The local port number for this UDP listener, according to the udpLocalPort
11-3
Viewing UDP Group Information
11-4
Chapter 12
Viewing EGP Group Information
The EGP Group window; displaying the EGP Group Neighbor Table Detail window; using the Event
Trigger button
The Exterior Gateway Protocol (EGP) controls how gateways on neighboring
autonomous systems exchange routing information; it tells an IP network device
about the reachability of other IP networks. It does not provide the entire route;
but merely indicates the route a datagram would need to follow to reach a given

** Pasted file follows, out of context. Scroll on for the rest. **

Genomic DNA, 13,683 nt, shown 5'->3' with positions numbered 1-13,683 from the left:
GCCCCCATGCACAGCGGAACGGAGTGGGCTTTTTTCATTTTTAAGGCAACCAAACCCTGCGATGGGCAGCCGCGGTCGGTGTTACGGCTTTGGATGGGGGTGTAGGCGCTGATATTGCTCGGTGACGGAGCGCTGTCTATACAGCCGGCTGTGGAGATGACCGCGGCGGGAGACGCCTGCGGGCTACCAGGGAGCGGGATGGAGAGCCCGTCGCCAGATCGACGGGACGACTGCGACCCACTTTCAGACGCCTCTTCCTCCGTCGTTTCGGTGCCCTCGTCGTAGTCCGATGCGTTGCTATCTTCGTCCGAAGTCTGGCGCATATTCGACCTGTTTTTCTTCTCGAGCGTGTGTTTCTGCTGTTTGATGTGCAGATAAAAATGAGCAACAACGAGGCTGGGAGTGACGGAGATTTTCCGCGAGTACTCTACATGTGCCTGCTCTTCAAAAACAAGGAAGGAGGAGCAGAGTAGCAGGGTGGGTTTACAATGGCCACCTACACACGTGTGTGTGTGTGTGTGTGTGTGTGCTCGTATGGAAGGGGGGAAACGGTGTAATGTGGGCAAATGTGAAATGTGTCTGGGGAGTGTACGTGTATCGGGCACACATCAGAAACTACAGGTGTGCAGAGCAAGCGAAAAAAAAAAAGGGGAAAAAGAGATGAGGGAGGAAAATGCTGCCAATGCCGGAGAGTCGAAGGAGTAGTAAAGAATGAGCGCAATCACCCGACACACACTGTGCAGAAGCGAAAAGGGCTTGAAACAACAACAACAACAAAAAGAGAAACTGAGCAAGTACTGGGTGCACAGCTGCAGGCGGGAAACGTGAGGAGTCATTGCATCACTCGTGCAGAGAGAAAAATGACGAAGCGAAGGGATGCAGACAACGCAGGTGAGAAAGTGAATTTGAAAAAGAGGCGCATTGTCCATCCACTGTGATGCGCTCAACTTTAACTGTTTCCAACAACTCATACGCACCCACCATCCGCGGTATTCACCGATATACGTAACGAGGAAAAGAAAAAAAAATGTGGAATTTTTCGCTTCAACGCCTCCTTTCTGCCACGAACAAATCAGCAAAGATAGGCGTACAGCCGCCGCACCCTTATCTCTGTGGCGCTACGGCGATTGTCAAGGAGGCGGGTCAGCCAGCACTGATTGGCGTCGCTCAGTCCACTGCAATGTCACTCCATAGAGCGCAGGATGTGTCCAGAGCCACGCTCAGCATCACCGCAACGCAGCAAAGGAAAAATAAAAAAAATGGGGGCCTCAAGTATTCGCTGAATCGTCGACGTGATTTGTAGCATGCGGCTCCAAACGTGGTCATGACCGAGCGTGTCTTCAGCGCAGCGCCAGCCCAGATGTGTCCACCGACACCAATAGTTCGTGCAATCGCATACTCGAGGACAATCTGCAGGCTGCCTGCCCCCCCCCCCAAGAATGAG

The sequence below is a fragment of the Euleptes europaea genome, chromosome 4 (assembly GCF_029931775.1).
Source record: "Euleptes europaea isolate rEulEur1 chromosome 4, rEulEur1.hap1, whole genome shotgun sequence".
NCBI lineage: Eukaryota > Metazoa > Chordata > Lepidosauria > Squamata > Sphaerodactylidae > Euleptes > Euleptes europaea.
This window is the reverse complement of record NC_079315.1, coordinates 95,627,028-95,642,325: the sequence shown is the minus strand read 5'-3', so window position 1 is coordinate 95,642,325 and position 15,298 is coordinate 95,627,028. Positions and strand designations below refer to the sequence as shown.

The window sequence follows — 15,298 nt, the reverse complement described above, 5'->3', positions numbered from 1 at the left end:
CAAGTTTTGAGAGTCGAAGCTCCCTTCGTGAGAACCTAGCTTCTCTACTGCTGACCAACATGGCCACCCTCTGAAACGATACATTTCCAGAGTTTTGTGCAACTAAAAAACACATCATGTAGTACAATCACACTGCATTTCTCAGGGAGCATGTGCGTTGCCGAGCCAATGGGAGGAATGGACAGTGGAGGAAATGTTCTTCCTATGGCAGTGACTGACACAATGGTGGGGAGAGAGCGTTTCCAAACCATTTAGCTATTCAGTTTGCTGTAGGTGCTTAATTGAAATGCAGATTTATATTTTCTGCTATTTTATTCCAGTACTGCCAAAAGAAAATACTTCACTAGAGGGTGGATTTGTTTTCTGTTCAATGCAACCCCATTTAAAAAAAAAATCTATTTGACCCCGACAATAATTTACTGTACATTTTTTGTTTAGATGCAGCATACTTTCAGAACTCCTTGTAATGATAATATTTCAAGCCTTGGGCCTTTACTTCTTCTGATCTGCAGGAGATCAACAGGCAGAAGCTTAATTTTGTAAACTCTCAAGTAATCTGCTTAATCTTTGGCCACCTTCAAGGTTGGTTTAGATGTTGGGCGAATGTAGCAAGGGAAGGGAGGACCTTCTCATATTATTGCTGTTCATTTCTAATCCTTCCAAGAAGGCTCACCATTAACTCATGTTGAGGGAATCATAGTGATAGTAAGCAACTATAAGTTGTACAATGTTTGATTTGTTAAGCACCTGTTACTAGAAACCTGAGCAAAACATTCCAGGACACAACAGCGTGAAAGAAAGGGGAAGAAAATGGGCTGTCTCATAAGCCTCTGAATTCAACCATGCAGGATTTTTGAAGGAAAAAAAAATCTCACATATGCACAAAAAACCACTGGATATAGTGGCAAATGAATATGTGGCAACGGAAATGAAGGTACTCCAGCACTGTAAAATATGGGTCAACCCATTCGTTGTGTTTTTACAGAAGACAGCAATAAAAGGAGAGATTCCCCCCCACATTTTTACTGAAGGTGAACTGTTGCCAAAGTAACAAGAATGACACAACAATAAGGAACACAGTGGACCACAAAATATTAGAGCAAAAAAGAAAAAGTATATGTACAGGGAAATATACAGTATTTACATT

network.
To open the EGP Group window from the System Group window:
1. Click the Other Groups button. The Other Groups drop-down menu displays.
2. Click EGP Group. The EGP Group window, Figure 12-1, opens.
12-1
Viewing EGP Group Information
Figure 12-1. EGP Group Window—MIB II
The EGP Group window displays the following statistics:
Receive Messages
The number of EGP messages received without errors, according to egpInMsgs.
Receive Errors
The number of EGP messages received that proved to be in error, according to
egpInErrors.
Transmit Messages
The total number of locally generated EGP messages, according to egpOutMsgs.
Transmit Errors
The number of locally generated EGP messages not sent due to resource
limitations within an EGP entity, according to egpOutErrors.
AS Number
The autonomous system number of this EGP entity, according to egpAs. Each
autonomous system known to this device has a unique index number.
EGP Neighbor Table
The EGP Neighbor Table displays information about this device’s relationship